Are you nervous about taking on debt for a new (or new-to-you) car? While it’s wise to avoid unnecessary debt when possible, it’s good to understand that there are several legitimate reasons why you might need to take on debt over your lifetime. Financing an unexpected bill, buying a home, or financing the purchase of a new vehicle are all respectable reasons to borrow money.
When most people gear up to buy a car, they often begin by deciding whether to purchase a new or used vehicle. Taking the time to consider the updated entertainment, design, and safety features of a brand new vehicle compared to the potential purchase price and slower depreciation of a used vehicle is wise, but so is understanding the differences in financing a new vs. used car. There are variances in the auto loans offered for new and used vehicles that should be weighed just as heavily as the look, feel, and price of your next car. Here’s what you need to know.
When most car buyers begin budgeting for the ongoing monthly expenses of car ownership, they typically consider the cost of vehicle financing and insurance coverage as the total cost of owning and operating a vehicle. Unfortunately, that approach fails to see the big picture. Did you know that, according to a recent study from AAA, annual car ownership costs can add up to an average of $8,469 if you drive 15,000 miles a year?
If you’re trying to find the best time to buy a car, you’ve probably heard that the end of the year is a great window of opportunity to cash in on some perks. While there are certainly some advantages of buying a car at the end of the year, there are also drawbacks you’ll want to understand as well. Read on to learn more about what you should know when buying a car at the end of the year.
It seems the latest and greatest in technology is being infused into the vehicles we drive on a regular basis, including advancements in convenience, entertainment, and safety. However, all the added bells and whistles can make it a challenge to figure out what's really worth it—and what can be left behind.
Buying a car is exciting—especially when you know what you want in a vehicle, you’ve found a dealership that has what you’re looking for, and you’ve established a general budget. While all of those details are certainly important, don’t make the common mistake of overlooking the financing piece of the puzzle as well.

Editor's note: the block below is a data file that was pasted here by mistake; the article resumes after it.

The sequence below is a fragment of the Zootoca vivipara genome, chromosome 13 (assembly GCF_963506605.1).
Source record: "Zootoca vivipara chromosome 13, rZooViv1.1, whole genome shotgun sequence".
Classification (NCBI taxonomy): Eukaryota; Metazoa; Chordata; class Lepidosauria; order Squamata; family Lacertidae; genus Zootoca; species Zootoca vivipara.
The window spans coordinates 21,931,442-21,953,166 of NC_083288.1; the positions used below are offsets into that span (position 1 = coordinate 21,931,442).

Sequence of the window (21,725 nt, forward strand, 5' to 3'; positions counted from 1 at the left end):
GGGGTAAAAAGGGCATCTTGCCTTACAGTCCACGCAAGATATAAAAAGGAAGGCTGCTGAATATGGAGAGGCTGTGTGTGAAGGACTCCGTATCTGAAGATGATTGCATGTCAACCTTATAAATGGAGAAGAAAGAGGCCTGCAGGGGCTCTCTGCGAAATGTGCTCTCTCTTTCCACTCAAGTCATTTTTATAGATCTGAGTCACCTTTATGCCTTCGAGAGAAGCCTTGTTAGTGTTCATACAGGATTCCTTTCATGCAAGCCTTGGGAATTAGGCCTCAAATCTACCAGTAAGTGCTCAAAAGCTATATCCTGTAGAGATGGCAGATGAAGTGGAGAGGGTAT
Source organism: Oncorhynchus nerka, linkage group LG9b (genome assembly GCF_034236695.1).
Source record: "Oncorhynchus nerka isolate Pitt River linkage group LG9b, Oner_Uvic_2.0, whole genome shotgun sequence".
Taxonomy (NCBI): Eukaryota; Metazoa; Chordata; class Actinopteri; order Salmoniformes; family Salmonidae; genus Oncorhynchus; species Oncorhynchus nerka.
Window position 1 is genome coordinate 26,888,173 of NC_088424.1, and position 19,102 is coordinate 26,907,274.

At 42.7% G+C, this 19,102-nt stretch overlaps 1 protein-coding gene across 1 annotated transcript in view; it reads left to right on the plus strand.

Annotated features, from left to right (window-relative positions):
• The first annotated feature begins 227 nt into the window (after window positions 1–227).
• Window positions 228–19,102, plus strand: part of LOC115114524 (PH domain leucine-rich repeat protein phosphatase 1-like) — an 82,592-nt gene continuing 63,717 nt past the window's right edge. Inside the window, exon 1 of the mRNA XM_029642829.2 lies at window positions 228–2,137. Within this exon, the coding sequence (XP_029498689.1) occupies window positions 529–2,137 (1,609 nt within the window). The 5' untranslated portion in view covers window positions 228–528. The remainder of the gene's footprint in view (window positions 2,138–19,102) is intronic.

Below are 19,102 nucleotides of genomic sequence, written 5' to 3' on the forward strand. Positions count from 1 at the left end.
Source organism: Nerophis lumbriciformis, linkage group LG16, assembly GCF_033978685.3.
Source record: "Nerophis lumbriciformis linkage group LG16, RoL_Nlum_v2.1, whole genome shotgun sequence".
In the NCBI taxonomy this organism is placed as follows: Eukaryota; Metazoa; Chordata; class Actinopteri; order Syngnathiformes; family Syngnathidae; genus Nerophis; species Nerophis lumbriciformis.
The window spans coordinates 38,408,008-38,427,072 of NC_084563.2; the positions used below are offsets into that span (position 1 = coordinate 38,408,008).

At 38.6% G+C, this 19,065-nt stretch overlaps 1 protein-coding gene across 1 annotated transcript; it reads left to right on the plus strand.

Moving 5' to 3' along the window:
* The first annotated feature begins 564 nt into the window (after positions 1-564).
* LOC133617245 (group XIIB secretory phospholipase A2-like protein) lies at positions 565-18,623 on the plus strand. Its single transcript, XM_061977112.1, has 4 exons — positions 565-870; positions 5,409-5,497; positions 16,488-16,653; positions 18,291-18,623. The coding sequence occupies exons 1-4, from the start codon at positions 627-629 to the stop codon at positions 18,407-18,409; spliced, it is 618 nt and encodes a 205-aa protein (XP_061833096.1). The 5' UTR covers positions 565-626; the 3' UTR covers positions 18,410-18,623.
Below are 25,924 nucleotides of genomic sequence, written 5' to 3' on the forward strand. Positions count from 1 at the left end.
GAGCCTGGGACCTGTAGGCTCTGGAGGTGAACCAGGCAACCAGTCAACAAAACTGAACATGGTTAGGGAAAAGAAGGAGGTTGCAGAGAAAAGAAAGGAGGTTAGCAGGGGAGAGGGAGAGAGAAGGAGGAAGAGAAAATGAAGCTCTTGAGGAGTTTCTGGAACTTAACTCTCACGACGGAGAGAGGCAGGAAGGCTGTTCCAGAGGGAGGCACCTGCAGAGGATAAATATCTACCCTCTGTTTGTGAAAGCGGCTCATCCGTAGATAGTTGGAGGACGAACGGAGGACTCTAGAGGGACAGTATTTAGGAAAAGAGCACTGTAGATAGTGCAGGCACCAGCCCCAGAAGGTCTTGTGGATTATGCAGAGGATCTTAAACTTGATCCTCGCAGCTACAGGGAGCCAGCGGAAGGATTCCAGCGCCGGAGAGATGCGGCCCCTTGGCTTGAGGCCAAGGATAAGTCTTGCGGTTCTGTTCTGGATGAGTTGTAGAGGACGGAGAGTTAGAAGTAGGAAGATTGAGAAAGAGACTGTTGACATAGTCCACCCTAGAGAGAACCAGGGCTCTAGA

While it may come as no surprise that great credit works in your favor when applying for a loan, many car buyers are shocked to discover that one of the most common issues with an individual’s credit isn’t due to a poor track record of financial mismanagement, but rather errors made by creditors or credit reporting agencies! In order to ensure you’re getting a fair interest rate on your auto loan, follow these tips for finding and fixing any credit report errors that could be affecting your score.
In early September, media outlets ran wild with details about a data breach that took place at one of the country’s three major credit reporting agencies. Equifax announced nearly 143 million consumers were affected, with their personal information like date of birth, social security number, and home address compromised in the breach. Also, credit card numbers for an estimated 209,000 Americans and credit dispute documents for 182,000 consumers were compromised. In the wrong hands, these identifying details could be used to open new credit accounts that have a harmful long-term effect on an individual’s credit history and score.
If you’re one of the millions of people looking to buy a vehicle without unloading a significant amount of cash up front, here are the most common auto loan terms you need to know.
If you’re like most people, you probably want to feel like you’ve scored the deal of a lifetime when making a major purchase. Buying a car fits firmly into that category, much like scoring noticeable savings on a new TV or a dream vacation. Regardless of whether your car purchase was planned well in advance or showed up as an urgent need, driving off the lot with a new set of wheels is more exhilarating when you know you saved some cash in the process.